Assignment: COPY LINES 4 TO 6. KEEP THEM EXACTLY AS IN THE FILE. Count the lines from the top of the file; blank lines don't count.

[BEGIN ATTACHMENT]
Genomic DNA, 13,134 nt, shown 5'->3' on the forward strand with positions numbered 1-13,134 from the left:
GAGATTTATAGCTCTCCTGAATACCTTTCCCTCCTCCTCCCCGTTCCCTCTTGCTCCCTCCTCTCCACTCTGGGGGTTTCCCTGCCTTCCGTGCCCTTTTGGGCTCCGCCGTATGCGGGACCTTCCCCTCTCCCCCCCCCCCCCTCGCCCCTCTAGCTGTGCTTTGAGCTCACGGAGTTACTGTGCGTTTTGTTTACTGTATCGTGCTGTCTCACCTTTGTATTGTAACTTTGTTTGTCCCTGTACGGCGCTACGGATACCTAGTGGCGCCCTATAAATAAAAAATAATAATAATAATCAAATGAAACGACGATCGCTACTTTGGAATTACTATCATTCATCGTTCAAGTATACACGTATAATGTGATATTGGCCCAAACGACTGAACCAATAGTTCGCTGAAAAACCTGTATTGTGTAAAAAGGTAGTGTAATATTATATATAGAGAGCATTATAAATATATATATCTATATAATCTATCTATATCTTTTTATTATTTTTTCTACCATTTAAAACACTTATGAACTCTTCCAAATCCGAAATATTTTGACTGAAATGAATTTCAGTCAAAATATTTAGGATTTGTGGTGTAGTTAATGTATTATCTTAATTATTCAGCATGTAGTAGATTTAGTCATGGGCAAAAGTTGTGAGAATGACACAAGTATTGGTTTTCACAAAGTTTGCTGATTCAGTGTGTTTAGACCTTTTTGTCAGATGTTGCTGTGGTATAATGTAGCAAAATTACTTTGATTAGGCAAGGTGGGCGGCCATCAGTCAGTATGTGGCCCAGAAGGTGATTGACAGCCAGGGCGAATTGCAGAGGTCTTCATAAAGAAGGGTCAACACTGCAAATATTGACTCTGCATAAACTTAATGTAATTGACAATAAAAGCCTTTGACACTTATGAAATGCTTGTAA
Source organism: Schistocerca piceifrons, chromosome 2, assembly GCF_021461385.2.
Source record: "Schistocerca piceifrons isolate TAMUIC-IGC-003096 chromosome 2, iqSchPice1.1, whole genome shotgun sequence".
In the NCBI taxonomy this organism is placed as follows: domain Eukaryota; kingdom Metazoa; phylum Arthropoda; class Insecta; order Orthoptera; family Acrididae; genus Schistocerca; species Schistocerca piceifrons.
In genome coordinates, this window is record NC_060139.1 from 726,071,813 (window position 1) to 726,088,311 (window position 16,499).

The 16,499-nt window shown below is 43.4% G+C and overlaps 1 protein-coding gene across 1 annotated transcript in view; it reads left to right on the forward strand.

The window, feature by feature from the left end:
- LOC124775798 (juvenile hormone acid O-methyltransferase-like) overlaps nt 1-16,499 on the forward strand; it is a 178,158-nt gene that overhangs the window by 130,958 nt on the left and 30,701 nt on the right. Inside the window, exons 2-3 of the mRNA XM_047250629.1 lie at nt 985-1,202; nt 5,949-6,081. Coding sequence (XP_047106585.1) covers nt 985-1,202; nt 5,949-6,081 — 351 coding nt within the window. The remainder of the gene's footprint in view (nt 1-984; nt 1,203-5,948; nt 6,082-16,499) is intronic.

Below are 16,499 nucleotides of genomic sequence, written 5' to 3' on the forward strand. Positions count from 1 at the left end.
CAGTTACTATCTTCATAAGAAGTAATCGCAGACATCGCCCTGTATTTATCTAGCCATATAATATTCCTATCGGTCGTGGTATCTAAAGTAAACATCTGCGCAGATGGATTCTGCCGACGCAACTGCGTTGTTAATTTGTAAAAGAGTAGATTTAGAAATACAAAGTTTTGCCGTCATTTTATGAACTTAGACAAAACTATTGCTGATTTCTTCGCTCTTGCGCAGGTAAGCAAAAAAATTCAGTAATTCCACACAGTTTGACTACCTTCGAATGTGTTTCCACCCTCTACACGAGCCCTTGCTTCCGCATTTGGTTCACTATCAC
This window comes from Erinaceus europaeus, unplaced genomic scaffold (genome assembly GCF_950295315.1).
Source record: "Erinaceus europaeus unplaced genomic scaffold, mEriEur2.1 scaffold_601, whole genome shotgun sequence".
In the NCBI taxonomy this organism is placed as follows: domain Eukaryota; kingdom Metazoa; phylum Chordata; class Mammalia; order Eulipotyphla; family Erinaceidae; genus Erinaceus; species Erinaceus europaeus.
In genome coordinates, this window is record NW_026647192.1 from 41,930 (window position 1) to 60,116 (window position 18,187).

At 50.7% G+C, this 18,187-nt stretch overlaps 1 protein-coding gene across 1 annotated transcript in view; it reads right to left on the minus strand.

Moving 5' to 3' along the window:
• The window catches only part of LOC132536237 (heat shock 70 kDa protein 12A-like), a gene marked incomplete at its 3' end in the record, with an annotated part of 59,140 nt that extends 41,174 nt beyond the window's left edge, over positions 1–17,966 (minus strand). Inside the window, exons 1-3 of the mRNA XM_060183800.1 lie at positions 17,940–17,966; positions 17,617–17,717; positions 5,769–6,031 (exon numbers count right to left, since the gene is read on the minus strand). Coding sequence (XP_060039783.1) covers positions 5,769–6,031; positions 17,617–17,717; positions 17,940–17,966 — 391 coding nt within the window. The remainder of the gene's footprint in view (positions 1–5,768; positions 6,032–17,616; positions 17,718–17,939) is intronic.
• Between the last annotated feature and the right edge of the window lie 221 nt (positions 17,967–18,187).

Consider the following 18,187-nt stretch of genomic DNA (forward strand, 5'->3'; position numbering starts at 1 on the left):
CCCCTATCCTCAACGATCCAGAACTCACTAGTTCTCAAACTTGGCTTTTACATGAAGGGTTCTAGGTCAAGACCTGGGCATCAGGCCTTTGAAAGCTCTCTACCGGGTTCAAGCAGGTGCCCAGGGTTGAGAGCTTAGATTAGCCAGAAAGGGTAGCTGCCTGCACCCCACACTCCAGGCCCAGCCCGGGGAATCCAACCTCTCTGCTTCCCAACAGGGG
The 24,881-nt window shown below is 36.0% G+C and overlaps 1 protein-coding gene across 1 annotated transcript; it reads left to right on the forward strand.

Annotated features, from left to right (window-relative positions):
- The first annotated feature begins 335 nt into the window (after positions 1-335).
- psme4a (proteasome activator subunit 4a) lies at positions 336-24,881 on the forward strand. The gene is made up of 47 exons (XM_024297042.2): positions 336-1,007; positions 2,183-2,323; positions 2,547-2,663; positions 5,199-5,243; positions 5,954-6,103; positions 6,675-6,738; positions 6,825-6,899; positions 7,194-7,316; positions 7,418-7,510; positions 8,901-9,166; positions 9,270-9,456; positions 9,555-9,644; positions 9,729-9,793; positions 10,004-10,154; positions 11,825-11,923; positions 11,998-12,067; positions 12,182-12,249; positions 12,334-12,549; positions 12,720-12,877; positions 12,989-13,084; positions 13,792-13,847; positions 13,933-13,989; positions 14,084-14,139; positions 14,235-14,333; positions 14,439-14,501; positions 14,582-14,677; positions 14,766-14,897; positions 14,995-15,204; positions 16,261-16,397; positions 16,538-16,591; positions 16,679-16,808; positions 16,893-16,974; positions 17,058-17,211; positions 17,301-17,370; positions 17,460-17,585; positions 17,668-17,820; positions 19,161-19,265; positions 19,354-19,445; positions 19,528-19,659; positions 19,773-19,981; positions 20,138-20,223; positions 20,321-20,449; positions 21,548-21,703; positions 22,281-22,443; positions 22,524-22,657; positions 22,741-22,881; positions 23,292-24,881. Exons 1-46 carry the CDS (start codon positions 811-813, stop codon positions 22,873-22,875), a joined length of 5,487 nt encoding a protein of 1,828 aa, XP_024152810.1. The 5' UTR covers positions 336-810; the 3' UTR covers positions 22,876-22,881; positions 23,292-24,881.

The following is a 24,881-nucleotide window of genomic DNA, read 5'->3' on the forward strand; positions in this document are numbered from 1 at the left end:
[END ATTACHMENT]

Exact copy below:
Source record: "Schistocerca piceifrons isolate TAMUIC-IGC-003096 chromosome 2, iqSchPice1.1, whole genome shotgun sequence".
In the NCBI taxonomy this organism is placed as follows: domain Eukaryota; kingdom Metazoa; phylum Arthropoda; class Insecta; order Orthoptera; family Acrididae; genus Schistocerca; species Schistocerca piceifrons.
In genome coordinates, this window is record NC_060139.1 from 726,071,813 (window position 1) to 726,088,311 (window position 16,499).